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May 31, 1996


The opinion of the court was delivered by: FRIEDMAN


 After the termination of 18 years of employment with the National Academy of Sciences, Tran Anh Phuong brought an administrative charge of employment discrimination on the basis of race and national origin against her former employer. She later amended her complaint to add a claim of age discrimination. Ms. Phuong exhausted her administrative remedies and filed this civil action. After a six-day trial before a jury on Ms. Phuong's age claim and before the Court on Ms. Phuong's race and national origin claims, the jury returned a verdict for Ms. Phuong and found that she is entitled to damages as a result of defendant's willful discrimination against her on the basis of her age. *fn1"

 Defendant moves for judgment as a matter of law or, in the alternative, for a new trial on the grounds that no reasonable juror could have concluded that plaintiff was discriminated against because of her age. See Rule 50(b) and Rule 59, Fed. R. Civ. P. "An entry of judgment as a matter of law is warranted only if 'the evidence, together with all inferences that can reasonably be drawn therefrom, is so one-sided that reasonable men [and women] could not disagree on the verdict.'" Hayman v. National Academy of Sciences, 306 U.S. App. D.C. 227, 23 F.3d 535, 537 (D.C. Cir. 1994) (quoting Carter v. Duncan-Huggins, Ltd., 234 U.S. App. D.C. 126, 727 F.2d 1225, 1227 (D.C. Cir. 1984)). "In making that determination, a court may not assess the credibility of witnesses or weigh the evidence." Id. (citing Coburn v. Pan American World Airways, Inc., 229 U.S. App. D.C. 61, 711 F.2d 339, 342 (D.C. Cir.), cert. denied, 464 U.S. 994, 78 L. Ed. 2d 683, 104 S. Ct. 488 (1983)). A new trial may be granted "for any of the reasons for which new trials have heretofore been granted . . . ." Rule 59(a), Fed. R. Civ. P. In this case, defendant seeks a new trial because, it argues, the jury was swayed by sympathy and passion because Ms. Phuong is currently disabled and appeared before the jury in a wheelchair.


 A. Evidence of Age Discrimination

 This case was tried over six days; both plaintiff and defendant presented witnesses and documentary evidence to the jury. All the major players in the drama testified and were cross-examined. Because plaintiff's claim was fully tried on the merits, on this motion the Court is faced with the "'ultimate question of discrimination vel non' -- 'whether the defendant intentionally discriminated against the plaintiff' on the basis of age.'" Hayman v. National Academy of Sciences, 23 F.3d at 537 (quoting United States Postal Service Board of Governors v. Aikens, 460 U.S. 711, 714-15, 75 L. Ed. 2d 403, 103 S. Ct. 1478 (1983)). Whether plaintiff has made out a prima facie case "is no longer relevant." Id.2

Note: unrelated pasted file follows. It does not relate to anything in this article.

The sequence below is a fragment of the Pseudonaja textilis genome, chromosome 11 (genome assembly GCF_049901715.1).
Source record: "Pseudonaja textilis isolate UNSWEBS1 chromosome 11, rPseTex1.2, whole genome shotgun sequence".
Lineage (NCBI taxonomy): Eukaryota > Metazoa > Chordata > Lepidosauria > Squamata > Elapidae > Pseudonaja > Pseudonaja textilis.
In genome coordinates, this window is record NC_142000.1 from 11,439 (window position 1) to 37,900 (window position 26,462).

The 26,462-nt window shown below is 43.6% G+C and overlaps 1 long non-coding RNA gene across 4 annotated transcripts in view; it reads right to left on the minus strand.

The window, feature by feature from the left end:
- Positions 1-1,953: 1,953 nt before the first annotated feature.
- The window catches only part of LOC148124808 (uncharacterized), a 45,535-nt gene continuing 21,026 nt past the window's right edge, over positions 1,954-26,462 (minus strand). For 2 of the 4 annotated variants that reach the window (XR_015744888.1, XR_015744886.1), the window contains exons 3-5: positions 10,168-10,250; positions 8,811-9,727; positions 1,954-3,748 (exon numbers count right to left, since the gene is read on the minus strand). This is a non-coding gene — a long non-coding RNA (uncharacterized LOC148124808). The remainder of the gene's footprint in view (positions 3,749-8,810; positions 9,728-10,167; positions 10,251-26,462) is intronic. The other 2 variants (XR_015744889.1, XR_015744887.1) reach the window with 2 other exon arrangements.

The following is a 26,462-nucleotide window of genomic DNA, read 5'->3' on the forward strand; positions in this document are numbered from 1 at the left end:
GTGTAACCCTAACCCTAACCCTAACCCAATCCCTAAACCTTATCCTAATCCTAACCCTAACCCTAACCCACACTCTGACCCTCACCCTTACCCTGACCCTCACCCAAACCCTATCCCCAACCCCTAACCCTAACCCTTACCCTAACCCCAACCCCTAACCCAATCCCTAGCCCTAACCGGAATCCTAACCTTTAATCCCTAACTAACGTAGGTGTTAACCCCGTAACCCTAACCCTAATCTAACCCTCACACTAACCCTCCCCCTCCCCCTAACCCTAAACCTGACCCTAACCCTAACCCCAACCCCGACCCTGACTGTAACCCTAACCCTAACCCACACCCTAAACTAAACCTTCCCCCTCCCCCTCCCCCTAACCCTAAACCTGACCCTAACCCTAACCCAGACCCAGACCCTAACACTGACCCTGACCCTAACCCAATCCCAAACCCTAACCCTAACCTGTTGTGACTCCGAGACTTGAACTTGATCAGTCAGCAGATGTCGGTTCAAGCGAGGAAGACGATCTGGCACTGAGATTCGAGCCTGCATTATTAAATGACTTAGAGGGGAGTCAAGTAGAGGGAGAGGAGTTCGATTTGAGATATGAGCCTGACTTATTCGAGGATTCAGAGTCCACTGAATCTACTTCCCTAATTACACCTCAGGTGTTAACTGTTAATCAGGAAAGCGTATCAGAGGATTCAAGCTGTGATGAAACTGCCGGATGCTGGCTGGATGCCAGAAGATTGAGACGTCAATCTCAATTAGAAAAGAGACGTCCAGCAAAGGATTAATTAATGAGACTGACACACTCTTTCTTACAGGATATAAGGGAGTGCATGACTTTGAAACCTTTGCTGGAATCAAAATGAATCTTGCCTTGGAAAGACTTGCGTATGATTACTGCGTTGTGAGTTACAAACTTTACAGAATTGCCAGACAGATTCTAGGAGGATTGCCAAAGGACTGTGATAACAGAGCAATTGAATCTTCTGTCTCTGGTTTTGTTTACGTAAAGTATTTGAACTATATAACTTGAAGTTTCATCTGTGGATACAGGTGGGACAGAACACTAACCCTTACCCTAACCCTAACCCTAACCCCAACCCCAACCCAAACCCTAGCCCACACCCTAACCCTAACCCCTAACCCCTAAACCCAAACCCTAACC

To prevail under the Age Discrimination in Employment Act ("ADEA"), 29 U.S.C. §§ 621 et seq., plaintiff must establish by a preponderance of the evidence that age was a determining or motivating factor in an adverse employment action taken by her employer. Hazen Paper Company v. Biggins, 507 U.S. 604, 610, 123 L. Ed. 2d 338, 113 S. Ct. 1701 (1993); Hayman v. National Academy of Sciences, 23 F.3d at 538 (citing, inter alia, Krodel v. Young, 242 U.S. App. D.C. 11, 748 F.2d 701, 706 (D.C. Cir. 1984), cert. denied, 474 U.S. 817, 88 L. Ed. 2d 51, 106 S. Ct. 62 (1985)). Plaintiff was a member of the class protected by the ADEA; she was 57 years old at the time her employer removed her from her grade 10 Executive Assistant position at the Commission on Engineering and Technical Systems ("CETS") at the National Academy of Sciences ("NAS"). Ms. Phuong had held that position for many years under three different directors and had received outstanding performance evaluations and commendations over the years. NAS filled the position previously held by Ms. Phuong with a person who was only 42 years old. *fn3"

 NAS claimed that it determined to remove plaintiff from her position because her performance failed to meet NAS's legitimate expectations. Her immediate supervisor, Archie Wood, testified that Ms. Phuong was unable to perform certain computer tasks that he expected her to complete and that he was dissatisfied with her writing. Marlene Beaudin also testified that Ms. Phuong was unable to complete computer tasks and that she was responsible for the loss and mis-processing of certain documents. Defendant contends that it made every effort to find an alternative position for Ms. Phuong, but that she ultimately decided to resign because of a work-related back injury.

 Ms. Phuong testified that NAS determined to remove her from her job because of her age and that she was forced to resign. Plaintiff offered evidence that Mr. Wood and Ms. Beaudin never documented any shortcomings in her performance and, although they did not communicate their dissatisfaction with her performance until several months after they first began discussing replacing her, they did discuss between themselves the fact that Ms. Phuong was approaching retirement age.

 By March 15, 199, Ms. Beaudin was working on a document redefining plaintiff's job description. Pl.'s Ex. 3; Wood Testimony. By early April 1991, unbeknownst to Ms. Phuong, Ms. Beaudin had prepared a draft of a negative performance review concerning Ms. Phuong. Pl.'s Ex. 5; Starliper Testimony. On April 9, 1991, Ms. Phuong received a memorandum from Mr. Wood informing her that he was delaying her annual performance review for three months in order to permit her to adjust to new duties and responsibilities. Wood Testimony; Phuong Testimony; Pl.'s Ex. 6. There was no reference to deficient performance in the memorandum and there was no follow-up conversation between Mr. Wood and Ms. Phuong concerning the contents of the memorandum. Phuong Testimony; Wood Testimony. On April 30, 1991, Ms. Phuong gave a memorandum to Mr. Wood in which she listed questions about her new responsibilities. Pl.'s Ex. 8; Phuong Testimony. Mr. Wood told Ms. Phuong that he would discuss her memorandum with Ms. Beaudin and get back to her about her questions. At no time did Mr. Wood or Ms. Beaudin respond to Ms. Phuong's April 30, 1991 memorandum. Phuong Testimony; Wood Testimony. Charles Starliper, defendant's Director of Personnel, testified that the absence of written documentation concerning plaintiff's shortcomings was "an anomaly" at the NAS. Starliper Testimony.